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PERSPECTIVE

The Nature of Scientific Proof in the Age of Simulations

Is numerical mimicry a third way of establishing truth?

Kevin Heng

Bigger, Better, Faster: A Need for Standards of Quality

A fundamental limitation of any simulation is that there is a practical limit to how finely one may slice space and time in a computer such that the simulation completes within a reasonable amount of time (say, within the duration of one’s Ph.D. thesis). For multiscale problems, there will always be phenomena operating on scales smaller than the size of one’s simulation pixel. Astrophysicists call these subgrid physics—literally physics happening below the grid of the simulation. This difficulty of simulating phenomena from microscopic to macroscopic scales, across many, many orders of magnitude in size, is known as a dynamic range problem.

As computers become more powerful, one may always run simulations that explore a greater range of sizes and divide up space and time ever more finely, but in multiscale problems there will always be unresolved subgrid phenomena. Astrophysics and climate science appear to share this nightmare. In simulating the formation of galaxies, the birth, evolution, and death of stars are determining the global appearance of these synthetic galaxies themselves. Galaxies typically span tens of thousands of light years across, whereas stars operate on scales that are roughly 100 billion times smaller.

The climate of Earth appears to be significantly influenced by clouds, which both heat and cool the atmosphere. On scales of tens to hundreds of kilometers, the imperfect cancellation between these two effects is what matters. To get the details of this cancellation correct, we need to understand how the clouds formed and how their emergent properties developed, which ultimately requires an intimate understanding of how the microscopic seed particles of clouds were first created. Remarkably, uncertainties about cloud formation on such fine scales are hindering our ability to predict whether a given exoplanet is potentially habitable. Cloud formation remains a largely unsolved puzzle across several scientific disciplines. In both examples, it remains challenging to simulate the entire range of phenomena, due to the prohibitive amount of computing time needed and our incomplete understanding of the physics involved on smaller scales.

Another legitimate concern is the use of simulations as “black boxes” to churn out results and generate seductive graphics or movies without deeply questioning the assumptions involved. For example, simulations involving the Navier-Stokes equation often assume a Newtonian fluid—one that retains no memory of what was done to it in the past and offers more resistance or friction when layers of it are forced to slide past one another. Newtonian fluids are a plausible starting point for a rich variety of simulations, ranging from planetary atmospheres to accretion disks around black holes. Curiously, several common fluids are non-Newtonian. Dough is an example of a fluid with a memory of its past states, whereas ketchup tends to become less viscous when it is increasingly deformed. Attempting to simulate these fluids using a Newtonian assumption is an exercise in futility.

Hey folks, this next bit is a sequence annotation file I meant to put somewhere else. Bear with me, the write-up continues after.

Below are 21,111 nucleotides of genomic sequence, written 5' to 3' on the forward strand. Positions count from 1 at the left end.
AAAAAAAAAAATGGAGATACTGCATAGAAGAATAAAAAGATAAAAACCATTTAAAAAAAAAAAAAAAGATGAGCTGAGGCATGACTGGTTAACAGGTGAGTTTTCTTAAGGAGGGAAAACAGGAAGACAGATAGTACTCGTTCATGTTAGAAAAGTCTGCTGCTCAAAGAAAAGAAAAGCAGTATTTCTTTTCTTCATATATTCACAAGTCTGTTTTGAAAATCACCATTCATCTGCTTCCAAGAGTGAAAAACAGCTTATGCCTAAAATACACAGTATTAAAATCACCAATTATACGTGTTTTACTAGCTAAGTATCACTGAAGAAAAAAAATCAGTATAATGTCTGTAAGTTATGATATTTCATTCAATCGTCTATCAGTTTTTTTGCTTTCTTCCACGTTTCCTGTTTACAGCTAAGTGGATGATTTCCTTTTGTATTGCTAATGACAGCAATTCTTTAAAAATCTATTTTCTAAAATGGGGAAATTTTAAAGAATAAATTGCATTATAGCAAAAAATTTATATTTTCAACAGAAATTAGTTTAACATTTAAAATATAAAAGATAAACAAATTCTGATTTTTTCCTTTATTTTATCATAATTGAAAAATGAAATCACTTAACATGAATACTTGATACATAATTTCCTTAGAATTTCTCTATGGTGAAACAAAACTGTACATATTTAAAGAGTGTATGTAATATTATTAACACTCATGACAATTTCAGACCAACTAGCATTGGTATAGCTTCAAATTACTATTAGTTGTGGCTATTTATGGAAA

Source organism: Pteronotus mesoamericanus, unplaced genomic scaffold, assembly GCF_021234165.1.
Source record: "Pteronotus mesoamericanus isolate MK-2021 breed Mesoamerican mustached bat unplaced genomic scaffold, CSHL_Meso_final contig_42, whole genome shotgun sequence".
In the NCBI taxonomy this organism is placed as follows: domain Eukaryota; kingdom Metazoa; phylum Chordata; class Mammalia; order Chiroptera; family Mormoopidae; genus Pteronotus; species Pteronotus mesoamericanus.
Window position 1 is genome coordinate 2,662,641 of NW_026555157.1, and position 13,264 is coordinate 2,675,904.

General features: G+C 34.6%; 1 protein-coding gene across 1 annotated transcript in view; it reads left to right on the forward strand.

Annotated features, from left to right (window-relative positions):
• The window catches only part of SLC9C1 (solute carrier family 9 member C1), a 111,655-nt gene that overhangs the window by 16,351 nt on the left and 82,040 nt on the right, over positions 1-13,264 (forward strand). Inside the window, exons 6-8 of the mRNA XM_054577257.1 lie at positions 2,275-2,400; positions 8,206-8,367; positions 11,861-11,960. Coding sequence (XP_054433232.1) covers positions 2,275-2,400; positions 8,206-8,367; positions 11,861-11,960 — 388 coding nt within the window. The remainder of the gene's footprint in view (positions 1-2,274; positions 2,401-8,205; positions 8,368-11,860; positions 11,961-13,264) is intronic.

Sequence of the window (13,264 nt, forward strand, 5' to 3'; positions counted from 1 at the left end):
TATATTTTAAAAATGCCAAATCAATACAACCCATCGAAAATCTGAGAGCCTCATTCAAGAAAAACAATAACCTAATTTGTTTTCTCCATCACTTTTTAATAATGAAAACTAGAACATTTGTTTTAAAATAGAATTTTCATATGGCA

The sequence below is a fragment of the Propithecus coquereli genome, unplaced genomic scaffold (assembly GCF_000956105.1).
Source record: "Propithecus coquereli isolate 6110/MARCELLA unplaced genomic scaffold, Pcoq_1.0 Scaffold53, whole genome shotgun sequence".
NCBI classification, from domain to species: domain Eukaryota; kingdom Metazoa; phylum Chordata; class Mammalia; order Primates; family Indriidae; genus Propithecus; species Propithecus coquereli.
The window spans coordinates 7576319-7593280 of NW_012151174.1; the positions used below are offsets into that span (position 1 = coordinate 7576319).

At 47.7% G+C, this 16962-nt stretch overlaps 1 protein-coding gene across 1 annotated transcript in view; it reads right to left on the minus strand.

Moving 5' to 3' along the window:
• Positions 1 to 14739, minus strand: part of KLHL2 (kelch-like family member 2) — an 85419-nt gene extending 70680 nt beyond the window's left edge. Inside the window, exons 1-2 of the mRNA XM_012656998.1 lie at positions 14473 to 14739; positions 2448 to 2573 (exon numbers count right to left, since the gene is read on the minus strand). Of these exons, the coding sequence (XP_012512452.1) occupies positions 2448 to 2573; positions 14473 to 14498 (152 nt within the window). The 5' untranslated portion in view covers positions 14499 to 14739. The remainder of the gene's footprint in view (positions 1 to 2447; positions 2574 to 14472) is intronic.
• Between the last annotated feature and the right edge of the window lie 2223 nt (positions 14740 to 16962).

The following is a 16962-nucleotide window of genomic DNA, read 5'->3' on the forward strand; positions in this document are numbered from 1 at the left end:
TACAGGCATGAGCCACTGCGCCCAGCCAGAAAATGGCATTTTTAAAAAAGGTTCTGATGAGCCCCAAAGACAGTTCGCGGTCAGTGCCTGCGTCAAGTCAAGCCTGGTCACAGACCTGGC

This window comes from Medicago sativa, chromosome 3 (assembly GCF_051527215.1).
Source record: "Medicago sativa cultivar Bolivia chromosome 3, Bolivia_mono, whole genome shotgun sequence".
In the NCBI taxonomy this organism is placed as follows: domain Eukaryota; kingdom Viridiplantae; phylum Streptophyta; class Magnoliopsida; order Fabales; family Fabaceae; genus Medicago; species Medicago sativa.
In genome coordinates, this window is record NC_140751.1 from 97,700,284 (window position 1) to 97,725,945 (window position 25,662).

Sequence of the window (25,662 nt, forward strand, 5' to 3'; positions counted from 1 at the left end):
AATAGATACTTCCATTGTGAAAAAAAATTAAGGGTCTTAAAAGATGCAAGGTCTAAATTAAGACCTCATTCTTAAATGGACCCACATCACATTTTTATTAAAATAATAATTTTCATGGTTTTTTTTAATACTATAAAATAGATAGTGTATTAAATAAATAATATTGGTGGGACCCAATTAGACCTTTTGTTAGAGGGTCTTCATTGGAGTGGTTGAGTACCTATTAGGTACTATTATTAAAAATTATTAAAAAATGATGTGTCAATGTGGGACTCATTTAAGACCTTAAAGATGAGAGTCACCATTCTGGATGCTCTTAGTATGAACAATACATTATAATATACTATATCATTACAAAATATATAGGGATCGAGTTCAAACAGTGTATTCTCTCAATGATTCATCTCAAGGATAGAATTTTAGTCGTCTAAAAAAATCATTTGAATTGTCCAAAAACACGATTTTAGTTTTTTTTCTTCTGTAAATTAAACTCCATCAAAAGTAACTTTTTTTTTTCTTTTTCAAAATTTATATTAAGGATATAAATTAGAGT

To use a simulation as a laboratory, one has to understand how to break it—otherwise, one may mistake an artifact as a result. In approximating continua as being discrete, one has to pay multiple penalties. Spurious oscillations or enhanced viscosity that are artifacts of this procedure may easily be misinterpreted as being physically meaningful. When one slices up space and time in a simulation, it may introduce features that look like real waves or make the fluid more viscous in an artificial way. The conservation of mass, momentum, and energy—cornerstones of theoretical physics—may no longer be taken for granted in a simulation and depend on the numerical scheme being employed, even if the governing equation conserves all of these quantities perfectly on paper.

Despite these concerns, a culture of “bigger, better, faster” is prevailing. It is not uncommon to hear discussions centered on how one can make one’s code more complex and run even faster on a mind-boggling number of computing cores. It is almost as if gathering exponentially increasing amounts of information will automatically translate into knowledge, that the simulated system attains self-awareness. As terabytes upon terabytes of information are being churned out by ever more massive simulations, the gulf between information and knowledge is widening. We appear to be missing a set of guiding principles—a metacomputational astrophysics, for lack of a better term.

Questions for metacomputational astrophysics include: Is scientific truth more robustly represented by the simplest or the most complex model? (Many would say simplest, but this view is not universally accepted.) How may we judge when a simulation has successfully approximated reality in some way? (The visual inspection of a simulated image of, say, a galaxy versus one obtained with a telescope is sentimentally satisfying, but objectively unsatisfactory.) When is “bigger, better, faster” enough? Does one obtain an ever-better physical answer by simply ramping up the computational complexity?

An alternative approach is to construct a model hierarchy—a suite of models of varying complexity that develops understanding in steps, allowing each physical effect to be isolated. Model hierarchies are standard practice in climate science. Focused models of microprocesses (turbulence, cloud formation, and so on) buttress global simulations of how the atmosphere, hydrosphere, biosphere, cryosphere, and lithosphere interact.




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